To vax or not to vax? It’s not really a question…

I know this debate attracts a lot of controversy and negativity, so I would like to start on a positive note by congratulating you on making it past your fifth birthday! That’s no mean feat, given a quarter of children don’t get that far. Oh, sorry, my mistake. It’s 2020, not 1900; vaccines are routine and free of charge; 99.6% of us don’t die before we’re five; and I can’t believe we’re having this conversation.  

No-nuance November may be over, but I’m still not planning on offering any – welcome to no-discussion December. I will hereby present some common vaccine-sceptic arguments and attempt to unceremoniously debunk them in as few words as possible – we’ve all got lives to lead, in no small part because none of us died tragically from rubella as an infant. 

‘The Covid vaccine seems to have been rushed through – how do we know it’s safe?’ 

Short answer: you don’t. No one knows that any medicine they take is safe. A quick glance at some run-of-the-mill ibuprofen warns of possible side-effects including meningitis and heart failure. These are listed as ‘rare’ because they affect less than 1 in 10,000 people. Meanwhile, the rate of serious side effects in existing vaccines is around 1 in 1 million. That said, it is entirely reasonable to have questions and concerns about a new vaccine, especially one that appears to have been sped through the usual regulatory processes. However, when experts in the field unanimously give their assurance that everything is fine, one has to wonder what their motivation would be for lying. Which leads us on to… 

‘I don’t trust pharmaceutical companies to have our best interests at heart’ 

Good instinct! You shouldn’t! They don’t! Big pharma doesn’t care about you, because it’s a business, and that’s capitalism, baby. But the financial impact of the reputational damage and medical malpractice lawsuits that would result from a dodgy vaccine would be astronomical. Also note that the only good customer is one that’s alive. Corporations ‘not caring about you’ doesn’t equate to them ‘actively conspiring to kill you’. I don’t care about the vast majority of people, and I’ve only elaborately plotted the murder of three, tops.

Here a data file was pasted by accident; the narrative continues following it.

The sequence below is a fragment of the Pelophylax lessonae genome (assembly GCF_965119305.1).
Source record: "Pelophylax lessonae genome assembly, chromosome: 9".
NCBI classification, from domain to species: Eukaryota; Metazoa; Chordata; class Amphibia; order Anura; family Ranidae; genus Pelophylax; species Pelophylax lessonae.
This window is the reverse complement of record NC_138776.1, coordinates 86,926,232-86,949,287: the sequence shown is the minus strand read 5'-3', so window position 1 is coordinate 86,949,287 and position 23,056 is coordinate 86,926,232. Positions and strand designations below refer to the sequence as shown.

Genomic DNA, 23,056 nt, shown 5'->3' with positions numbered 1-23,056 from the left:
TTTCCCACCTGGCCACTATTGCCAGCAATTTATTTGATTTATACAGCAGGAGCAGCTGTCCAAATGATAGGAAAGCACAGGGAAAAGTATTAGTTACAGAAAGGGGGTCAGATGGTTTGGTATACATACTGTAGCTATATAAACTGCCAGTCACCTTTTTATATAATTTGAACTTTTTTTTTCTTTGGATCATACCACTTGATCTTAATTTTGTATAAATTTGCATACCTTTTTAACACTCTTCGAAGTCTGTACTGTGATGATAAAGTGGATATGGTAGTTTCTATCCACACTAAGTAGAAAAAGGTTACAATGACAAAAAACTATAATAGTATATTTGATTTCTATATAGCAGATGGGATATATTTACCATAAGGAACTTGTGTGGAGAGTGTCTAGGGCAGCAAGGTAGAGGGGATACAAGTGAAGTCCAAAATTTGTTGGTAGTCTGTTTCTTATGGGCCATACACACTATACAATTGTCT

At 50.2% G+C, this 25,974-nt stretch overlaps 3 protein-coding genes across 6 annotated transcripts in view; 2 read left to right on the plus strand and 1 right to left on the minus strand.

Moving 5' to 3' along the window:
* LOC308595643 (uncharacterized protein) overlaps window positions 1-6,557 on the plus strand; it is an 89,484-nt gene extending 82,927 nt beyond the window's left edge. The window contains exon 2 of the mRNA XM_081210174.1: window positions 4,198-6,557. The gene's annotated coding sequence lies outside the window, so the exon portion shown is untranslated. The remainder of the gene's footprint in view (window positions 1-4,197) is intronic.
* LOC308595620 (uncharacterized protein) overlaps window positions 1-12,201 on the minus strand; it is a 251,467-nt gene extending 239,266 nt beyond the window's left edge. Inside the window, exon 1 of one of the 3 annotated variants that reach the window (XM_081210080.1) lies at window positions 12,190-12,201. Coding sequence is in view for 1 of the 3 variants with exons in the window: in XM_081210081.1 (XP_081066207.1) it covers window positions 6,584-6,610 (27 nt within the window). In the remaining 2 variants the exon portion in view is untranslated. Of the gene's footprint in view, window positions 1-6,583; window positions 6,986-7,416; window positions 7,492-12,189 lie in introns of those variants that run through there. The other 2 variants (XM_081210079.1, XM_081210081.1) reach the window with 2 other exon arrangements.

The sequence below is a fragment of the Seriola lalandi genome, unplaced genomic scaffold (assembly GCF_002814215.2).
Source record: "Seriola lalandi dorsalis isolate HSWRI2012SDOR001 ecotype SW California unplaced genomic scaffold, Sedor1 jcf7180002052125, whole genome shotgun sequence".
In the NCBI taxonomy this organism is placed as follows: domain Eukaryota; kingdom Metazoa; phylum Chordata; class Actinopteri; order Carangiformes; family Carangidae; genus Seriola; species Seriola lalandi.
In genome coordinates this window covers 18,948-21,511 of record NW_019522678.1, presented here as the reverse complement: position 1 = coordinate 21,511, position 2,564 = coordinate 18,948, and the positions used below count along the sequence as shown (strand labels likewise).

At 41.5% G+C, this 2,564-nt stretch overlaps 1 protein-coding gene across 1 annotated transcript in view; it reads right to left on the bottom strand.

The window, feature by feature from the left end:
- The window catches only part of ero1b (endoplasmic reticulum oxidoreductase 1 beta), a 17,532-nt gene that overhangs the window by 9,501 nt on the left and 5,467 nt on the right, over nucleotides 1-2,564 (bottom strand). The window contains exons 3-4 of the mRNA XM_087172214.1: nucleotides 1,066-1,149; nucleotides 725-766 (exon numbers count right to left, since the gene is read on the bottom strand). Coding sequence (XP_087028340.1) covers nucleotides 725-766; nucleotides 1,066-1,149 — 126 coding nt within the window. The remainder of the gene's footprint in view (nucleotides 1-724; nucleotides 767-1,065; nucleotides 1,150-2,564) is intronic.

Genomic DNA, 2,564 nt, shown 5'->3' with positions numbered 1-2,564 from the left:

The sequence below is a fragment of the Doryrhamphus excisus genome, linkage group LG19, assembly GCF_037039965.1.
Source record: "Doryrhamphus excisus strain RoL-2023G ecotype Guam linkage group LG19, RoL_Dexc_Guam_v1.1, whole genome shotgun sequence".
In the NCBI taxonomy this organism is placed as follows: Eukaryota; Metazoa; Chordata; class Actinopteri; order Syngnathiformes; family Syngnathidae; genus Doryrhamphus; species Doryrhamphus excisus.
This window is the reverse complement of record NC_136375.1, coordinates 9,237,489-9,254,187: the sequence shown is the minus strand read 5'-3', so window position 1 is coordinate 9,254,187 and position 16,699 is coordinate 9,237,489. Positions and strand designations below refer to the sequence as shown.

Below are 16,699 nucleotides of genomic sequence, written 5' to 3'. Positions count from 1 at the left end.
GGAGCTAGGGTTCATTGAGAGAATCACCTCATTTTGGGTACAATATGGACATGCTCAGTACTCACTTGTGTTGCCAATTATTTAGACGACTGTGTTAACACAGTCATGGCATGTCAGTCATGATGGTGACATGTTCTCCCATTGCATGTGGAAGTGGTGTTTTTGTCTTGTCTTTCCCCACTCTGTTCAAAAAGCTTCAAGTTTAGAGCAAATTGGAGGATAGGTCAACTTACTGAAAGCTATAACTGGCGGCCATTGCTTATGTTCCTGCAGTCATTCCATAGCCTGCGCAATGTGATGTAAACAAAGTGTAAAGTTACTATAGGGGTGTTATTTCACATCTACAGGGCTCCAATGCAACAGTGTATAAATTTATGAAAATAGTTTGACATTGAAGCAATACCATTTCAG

‘What if the government is trying to microchip us so they can turn us into a police state?’ 

First off, how interesting do you actually think you are? I mean it – how heavily afflicted are you by main character syndrome that you think that Boris, or GCHQ, or some shadowy organisation you’ve made up actually gives half their left bollock about your twice-daily trips to Lidl to buy cheap crisps?  In any event, assuming you’re finding your vaccine-sceptic information on the internet, I would hate to be the one to have to explain the concept of irony to you for the very first time. 

‘It still seems a bit fishy…you can’t rule out a conspiracy’ 

You can never rule out a conspiracy theory. That’s the whole point of them. They are, by their nature, non-falsifiable because they make such ridiculous accusations that it’s impossible to fully disprove them. And if you genuinely think that our current government is capable of conspiring further than their next meal, you’re already giving them far too much credit. 

‘Well no one should force us to be vaccinated – it’s a free country’ 

That’s right. It IS a free country. No one can force you be vaccinated. That’s one of the defining features of not living in a police state. However, herd immunity only works if the overwhelming majority of people are vaccinated, so it’s not just your own freedom you’re playing with, but also that of millions of other people, particularly the most vulnerable. But keep fighting the good fight, yeah? 

Cathi Westall

Cathi is a Masters student with the PoLIS department and Deputy Editor (Print) for 2020/1.

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